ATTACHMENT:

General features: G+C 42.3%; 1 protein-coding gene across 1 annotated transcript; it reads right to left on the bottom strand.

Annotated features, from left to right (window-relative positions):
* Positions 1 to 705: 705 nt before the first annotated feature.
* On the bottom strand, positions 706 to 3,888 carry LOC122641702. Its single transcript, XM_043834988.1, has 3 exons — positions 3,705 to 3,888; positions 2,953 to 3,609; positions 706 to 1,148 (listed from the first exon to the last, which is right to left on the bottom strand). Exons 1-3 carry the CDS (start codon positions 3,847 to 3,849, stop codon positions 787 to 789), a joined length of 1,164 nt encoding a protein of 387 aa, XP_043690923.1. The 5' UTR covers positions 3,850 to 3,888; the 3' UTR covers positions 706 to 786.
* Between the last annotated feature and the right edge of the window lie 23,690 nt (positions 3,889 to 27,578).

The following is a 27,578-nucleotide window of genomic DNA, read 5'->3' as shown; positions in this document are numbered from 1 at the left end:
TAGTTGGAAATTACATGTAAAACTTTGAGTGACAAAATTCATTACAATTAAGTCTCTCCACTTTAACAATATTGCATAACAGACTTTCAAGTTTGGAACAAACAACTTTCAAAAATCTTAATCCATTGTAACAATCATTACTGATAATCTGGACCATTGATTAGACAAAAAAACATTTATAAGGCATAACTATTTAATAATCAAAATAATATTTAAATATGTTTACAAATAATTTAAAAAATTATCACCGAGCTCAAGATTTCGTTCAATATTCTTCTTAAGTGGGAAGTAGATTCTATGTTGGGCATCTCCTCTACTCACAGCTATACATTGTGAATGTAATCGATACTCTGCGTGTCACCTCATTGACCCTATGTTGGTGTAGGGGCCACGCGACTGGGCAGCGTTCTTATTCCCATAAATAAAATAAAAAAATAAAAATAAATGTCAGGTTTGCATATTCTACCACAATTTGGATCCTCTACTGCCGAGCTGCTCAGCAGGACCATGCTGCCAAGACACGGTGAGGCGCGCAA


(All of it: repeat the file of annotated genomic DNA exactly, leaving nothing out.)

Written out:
General features: G+C 42.3%; 1 protein-coding gene across 1 annotated transcript; it reads right to left on the bottom strand.

Annotated features, from left to right (window-relative positions):
* Positions 1 to 705: 705 nt before the first annotated feature.
* On the bottom strand, positions 706 to 3,888 carry LOC122641702. Its single transcript, XM_043834988.1, has 3 exons — positions 3,705 to 3,888; positions 2,953 to 3,609; positions 706 to 1,148 (listed from the first exon to the last, which is right to left on the bottom strand). Exons 1-3 carry the CDS (start codon positions 3,847 to 3,849, stop codon positions 787 to 789), a joined length of 1,164 nt encoding a protein of 387 aa, XP_043690923.1. The 5' UTR covers positions 3,850 to 3,888; the 3' UTR covers positions 706 to 786.
* Between the last annotated feature and the right edge of the window lie 23,690 nt (positions 3,889 to 27,578).

The following is a 27,578-nucleotide window of genomic DNA, read 5'->3' as shown; positions in this document are numbered from 1 at the left end:
TAGTTGGAAATTACATGTAAAACTTTGAGTGACAAAATTCATTACAATTAAGTCTCTCCACTTTAACAATATTGCATAACAGACTTTCAAGTTTGGAACAAACAACTTTCAAAAATCTTAATCCATTGTAACAATCATTACTGATAATCTGGACCATTGATTAGACAAAAAAACATTTATAAGGCATAACTATTTAATAATCAAAATAATATTTAAATATGTTTACAAATAATTTAAAAAATTATCACCGAGCTCAAGATTTCGTTCAATATTCTTCTTAAGTGGGAAGTAGATTCTATGTTGGGCATCTCCTCTACTCACAGCTATACATTGTGAATGTAATCGATACTCTGCGTGTCACCTCATTGACCCTATGTTGGTGTAGGGGCCACGCGACTGGGCAGCGTTCTTATTCCCATAAATAAAATAAAAAAATAAAAATAAATGTCAGGTTTGCATATTCTACCACAATTTGGATCCTCTACTGCCGAGCTGCTCAGCAGGACCATGCTGCCAAGACACGGTGAGGCGCGCAA